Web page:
--Labor market holds the key. Provided that medical solutions for the virus continue to progress, we think a gradual improvement in the labor market will drive a durable and self-sustaining recovery heading into 2021. Unemployment remains high, and further employment gains are needed to support the handoff from stimulus to growth and help drive consumer spending, which makes up the lion’s share of the economy.
But consumers are in better shape compared to past recessions, with the personal saving rate elevated (14.1% vs. a 7% average over the last 30 years) and debt ratios low.
A two-track economy until a vaccine arrives – Major industries either remain capacity-constrained or experience weak demand, which is preventing the economy from reaching its full potential. This uneven recovery is evident in the shifting demand patterns from services to goods. As of August, consumer spending in goods was 5% above the February peak, but spending on the far bigger category of services (e.g. restaurants, hotels) remained 7% below peak.
Action for Investors 4Q: We expect gradually improving economic fundamentals and low rates to support rising equities. While the range of economic outcomes remains wide, in our view it’s narrower than in the early stages of the pandemic. This is why we believe an allocation in the middle of the equity/fixedincome range is generally appropriate.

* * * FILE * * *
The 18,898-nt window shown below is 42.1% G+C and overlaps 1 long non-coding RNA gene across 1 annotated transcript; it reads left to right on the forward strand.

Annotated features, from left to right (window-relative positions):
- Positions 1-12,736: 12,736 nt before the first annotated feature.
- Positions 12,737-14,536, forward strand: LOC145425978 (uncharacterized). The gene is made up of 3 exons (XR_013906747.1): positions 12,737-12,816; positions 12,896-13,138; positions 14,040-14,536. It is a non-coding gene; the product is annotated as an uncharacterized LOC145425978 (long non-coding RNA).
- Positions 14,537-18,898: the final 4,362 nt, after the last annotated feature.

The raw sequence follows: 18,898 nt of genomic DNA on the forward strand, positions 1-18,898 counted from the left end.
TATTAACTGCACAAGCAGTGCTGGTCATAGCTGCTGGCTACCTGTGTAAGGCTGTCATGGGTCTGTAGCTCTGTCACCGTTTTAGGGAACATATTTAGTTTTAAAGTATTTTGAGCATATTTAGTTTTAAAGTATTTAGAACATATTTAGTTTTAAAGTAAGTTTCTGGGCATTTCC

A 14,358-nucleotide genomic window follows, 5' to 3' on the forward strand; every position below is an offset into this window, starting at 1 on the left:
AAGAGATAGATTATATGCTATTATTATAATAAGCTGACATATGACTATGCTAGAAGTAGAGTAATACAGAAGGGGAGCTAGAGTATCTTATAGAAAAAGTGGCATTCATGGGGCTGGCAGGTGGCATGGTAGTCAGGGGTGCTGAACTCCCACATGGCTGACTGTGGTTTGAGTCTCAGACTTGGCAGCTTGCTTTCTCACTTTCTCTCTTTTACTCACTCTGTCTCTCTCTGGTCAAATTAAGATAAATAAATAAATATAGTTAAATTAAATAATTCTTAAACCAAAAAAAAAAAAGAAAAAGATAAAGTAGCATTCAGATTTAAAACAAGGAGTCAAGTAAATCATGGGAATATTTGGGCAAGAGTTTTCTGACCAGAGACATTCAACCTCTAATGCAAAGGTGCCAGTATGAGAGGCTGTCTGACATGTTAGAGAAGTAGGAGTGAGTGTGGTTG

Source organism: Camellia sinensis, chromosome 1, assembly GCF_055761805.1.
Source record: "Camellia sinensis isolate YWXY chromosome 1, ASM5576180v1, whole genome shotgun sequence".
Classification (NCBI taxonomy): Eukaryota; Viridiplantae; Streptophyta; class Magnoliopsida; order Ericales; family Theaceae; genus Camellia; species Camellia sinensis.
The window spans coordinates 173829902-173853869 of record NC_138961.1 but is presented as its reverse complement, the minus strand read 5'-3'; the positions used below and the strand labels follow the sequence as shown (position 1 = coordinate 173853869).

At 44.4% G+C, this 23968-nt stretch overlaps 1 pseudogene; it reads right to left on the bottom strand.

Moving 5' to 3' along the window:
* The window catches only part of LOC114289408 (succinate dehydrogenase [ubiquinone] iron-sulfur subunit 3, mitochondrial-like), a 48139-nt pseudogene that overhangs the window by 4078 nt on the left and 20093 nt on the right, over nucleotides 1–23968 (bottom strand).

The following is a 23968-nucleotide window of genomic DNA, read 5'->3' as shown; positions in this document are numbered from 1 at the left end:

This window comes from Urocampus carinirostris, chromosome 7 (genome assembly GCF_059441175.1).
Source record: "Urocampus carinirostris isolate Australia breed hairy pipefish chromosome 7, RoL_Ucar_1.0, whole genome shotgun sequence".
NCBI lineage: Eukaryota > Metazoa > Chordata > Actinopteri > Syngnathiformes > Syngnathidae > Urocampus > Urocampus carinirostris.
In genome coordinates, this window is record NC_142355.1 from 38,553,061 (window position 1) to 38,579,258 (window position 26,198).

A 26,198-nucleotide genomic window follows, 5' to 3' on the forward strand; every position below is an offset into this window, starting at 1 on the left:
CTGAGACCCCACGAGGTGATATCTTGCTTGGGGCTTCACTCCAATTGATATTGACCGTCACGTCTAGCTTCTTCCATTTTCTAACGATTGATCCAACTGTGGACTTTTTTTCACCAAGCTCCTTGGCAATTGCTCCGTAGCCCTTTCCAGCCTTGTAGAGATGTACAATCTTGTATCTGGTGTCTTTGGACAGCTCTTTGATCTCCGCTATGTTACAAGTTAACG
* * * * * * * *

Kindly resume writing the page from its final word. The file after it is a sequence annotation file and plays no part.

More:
4Q EQUITY OUTLOOK.
The longer-term outlook for stocks is positive in our view, with support from economic growth, corporate earnings and interest rates. In the near term, we expect volatility to remain elevated and markets to consolidate recent gains. We don’t believe the gains experienced since March will be matched in the months ahead, but we do think a durable economic expansion will give legs to the new bull market.
A new bull market emerges – Following a powerful six-month rally, the S&P 500 eclipsed February’s high. We expect a gradual economic recovery, accommodative central bank policy and improving corporate earnings to support this new bull market. Stocks are looking across the valley in economic activity, which likely explains the disconnect between the stock market and the economy. While the virus will largely dictate market outcomes, if history is any guide, gains are not exhausted.
Earnings on track to inflect higher – Corporate earnings have taken a sizable hit, declining 35% in Q2. Earnings are expected to improve in the latter part of 2020 and then rebound strongly in 2021. This severe recession was short lived, which helped corporate profitability hold up better than expected.
In addition, earnings for the two most heavily weighted sectors – technology and health care – remained resilient. As the economic recovery plays out, we expect the equity rally to broaden, potentially driving a rebound in asset classes and sectors that have lagged.
Bottom Line 4Q Equity Outlook:
Markets may take a breather – The quarter ahead looks increasingly challenging amid virus concerns, waning fiscal support and rising U.S.-China tensions. At the same time, full valuations leave little margin for error and are likely to drive more moderate gains. We think the new bull market has legs, but we expect periodic setbacks to produce episodes of volatility (read results of U.S. elections).